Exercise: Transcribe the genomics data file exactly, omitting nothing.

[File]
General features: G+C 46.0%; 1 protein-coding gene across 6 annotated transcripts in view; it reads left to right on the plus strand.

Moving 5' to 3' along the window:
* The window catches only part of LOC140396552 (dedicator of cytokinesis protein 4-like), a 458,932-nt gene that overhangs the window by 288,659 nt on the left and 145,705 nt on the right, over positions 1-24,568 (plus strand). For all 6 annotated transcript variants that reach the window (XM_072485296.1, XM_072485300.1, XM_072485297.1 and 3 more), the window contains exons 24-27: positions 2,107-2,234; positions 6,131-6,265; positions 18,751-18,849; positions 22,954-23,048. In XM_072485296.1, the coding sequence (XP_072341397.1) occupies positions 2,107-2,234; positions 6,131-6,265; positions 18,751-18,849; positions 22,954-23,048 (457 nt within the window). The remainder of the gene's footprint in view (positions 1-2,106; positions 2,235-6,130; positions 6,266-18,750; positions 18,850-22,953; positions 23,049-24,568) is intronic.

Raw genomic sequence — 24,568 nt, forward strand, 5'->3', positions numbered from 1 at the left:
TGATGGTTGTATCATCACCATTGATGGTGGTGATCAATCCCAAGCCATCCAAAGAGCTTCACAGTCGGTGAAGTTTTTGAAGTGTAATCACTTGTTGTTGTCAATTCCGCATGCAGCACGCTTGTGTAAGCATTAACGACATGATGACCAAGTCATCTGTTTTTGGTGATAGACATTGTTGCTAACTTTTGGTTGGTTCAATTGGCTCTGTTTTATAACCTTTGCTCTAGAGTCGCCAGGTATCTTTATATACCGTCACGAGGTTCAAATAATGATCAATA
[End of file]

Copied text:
General features: G+C 46.0%; 1 protein-coding gene across 6 annotated transcripts in view; it reads left to right on the plus strand.

Moving 5' to 3' along the window:
* The window catches only part of LOC140396552 (dedicator of cytokinesis protein 4-like), a 458,932-nt gene that overhangs the window by 288,659 nt on the left and 145,705 nt on the right, over positions 1-24,568 (plus strand). For all 6 annotated transcript variants that reach the window (XM_072485296.1, XM_072485300.1, XM_072485297.1 and 3 more), the window contains exons 24-27: positions 2,107-2,234; positions 6,131-6,265; positions 18,751-18,849; positions 22,954-23,048. In XM_072485296.1, the coding sequence (XP_072341397.1) occupies positions 2,107-2,234; positions 6,131-6,265; positions 18,751-18,849; positions 22,954-23,048 (457 nt within the window). The remainder of the gene's footprint in view (positions 1-2,106; positions 2,235-6,130; positions 6,266-18,750; positions 18,850-22,953; positions 23,049-24,568) is intronic.

Raw genomic sequence — 24,568 nt, forward strand, 5'->3', positions numbered from 1 at the left:
TGATGGTTGTATCATCACCATTGATGGTGGTGATCAATCCCAAGCCATCCAAAGAGCTTCACAGTCGGTGAAGTTTTTGAAGTGTAATCACTTGTTGTTGTCAATTCCGCATGCAGCACGCTTGTGTAAGCATTAACGACATGATGACCAAGTCATCTGTTTTTGGTGATAGACATTGTTGCTAACTTTTGGTTGGTTCAATTGGCTCTGTTTTATAACCTTTGCTCTAGAGTCGCCAGGTATCTTTATATACCGTCACGAGGTTCAAATAATGATCAATA